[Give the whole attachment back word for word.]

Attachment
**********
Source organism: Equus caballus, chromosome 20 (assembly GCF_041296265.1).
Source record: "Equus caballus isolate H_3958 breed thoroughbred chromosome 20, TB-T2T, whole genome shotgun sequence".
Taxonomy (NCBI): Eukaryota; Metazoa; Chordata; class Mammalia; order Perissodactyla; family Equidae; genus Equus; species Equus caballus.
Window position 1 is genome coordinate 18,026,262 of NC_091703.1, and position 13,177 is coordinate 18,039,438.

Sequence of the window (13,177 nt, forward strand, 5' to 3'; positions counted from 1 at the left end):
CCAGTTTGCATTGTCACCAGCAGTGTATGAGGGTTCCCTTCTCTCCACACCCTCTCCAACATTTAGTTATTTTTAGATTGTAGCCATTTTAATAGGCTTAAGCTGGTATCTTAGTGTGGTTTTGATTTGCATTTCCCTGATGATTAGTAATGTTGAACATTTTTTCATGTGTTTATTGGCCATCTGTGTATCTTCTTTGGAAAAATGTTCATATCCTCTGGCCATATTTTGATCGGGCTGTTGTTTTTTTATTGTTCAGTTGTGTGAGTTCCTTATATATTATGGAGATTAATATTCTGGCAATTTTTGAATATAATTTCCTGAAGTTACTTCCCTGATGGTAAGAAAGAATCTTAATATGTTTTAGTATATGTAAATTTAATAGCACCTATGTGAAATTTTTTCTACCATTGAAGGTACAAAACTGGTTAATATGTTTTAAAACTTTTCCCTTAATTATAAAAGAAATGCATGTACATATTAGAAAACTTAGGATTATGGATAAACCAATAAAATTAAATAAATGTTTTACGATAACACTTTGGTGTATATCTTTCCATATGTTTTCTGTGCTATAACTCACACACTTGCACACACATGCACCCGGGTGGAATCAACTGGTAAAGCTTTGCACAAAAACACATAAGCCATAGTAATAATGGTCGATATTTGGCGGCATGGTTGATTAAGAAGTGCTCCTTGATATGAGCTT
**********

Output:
Source organism: Equus caballus, chromosome 20 (assembly GCF_041296265.1).
Source record: "Equus caballus isolate H_3958 breed thoroughbred chromosome 20, TB-T2T, whole genome shotgun sequence".
Taxonomy (NCBI): Eukaryota; Metazoa; Chordata; class Mammalia; order Perissodactyla; family Equidae; genus Equus; species Equus caballus.
Window position 1 is genome coordinate 18,026,262 of NC_091703.1, and position 13,177 is coordinate 18,039,438.

Sequence of the window (13,177 nt, forward strand, 5' to 3'; positions counted from 1 at the left end):
CCAGTTTGCATTGTCACCAGCAGTGTATGAGGGTTCCCTTCTCTCCACACCCTCTCCAACATTTAGTTATTTTTAGATTGTAGCCATTTTAATAGGCTTAAGCTGGTATCTTAGTGTGGTTTTGATTTGCATTTCCCTGATGATTAGTAATGTTGAACATTTTTTCATGTGTTTATTGGCCATCTGTGTATCTTCTTTGGAAAAATGTTCATATCCTCTGGCCATATTTTGATCGGGCTGTTGTTTTTTTATTGTTCAGTTGTGTGAGTTCCTTATATATTATGGAGATTAATATTCTGGCAATTTTTGAATATAATTTCCTGAAGTTACTTCCCTGATGGTAAGAAAGAATCTTAATATGTTTTAGTATATGTAAATTTAATAGCACCTATGTGAAATTTTTTCTACCATTGAAGGTACAAAACTGGTTAATATGTTTTAAAACTTTTCCCTTAATTATAAAAGAAATGCATGTACATATTAGAAAACTTAGGATTATGGATAAACCAATAAAATTAAATAAATGTTTTACGATAACACTTTGGTGTATATCTTTCCATATGTTTTCTGTGCTATAACTCACACACTTGCACACACATGCACCCGGGTGGAATCAACTGGTAAAGCTTTGCACAAAAACACATAAGCCATAGTAATAATGGTCGATATTTGGCGGCATGGTTGATTAAGAAGTGCTCCTTGATATGAGCTT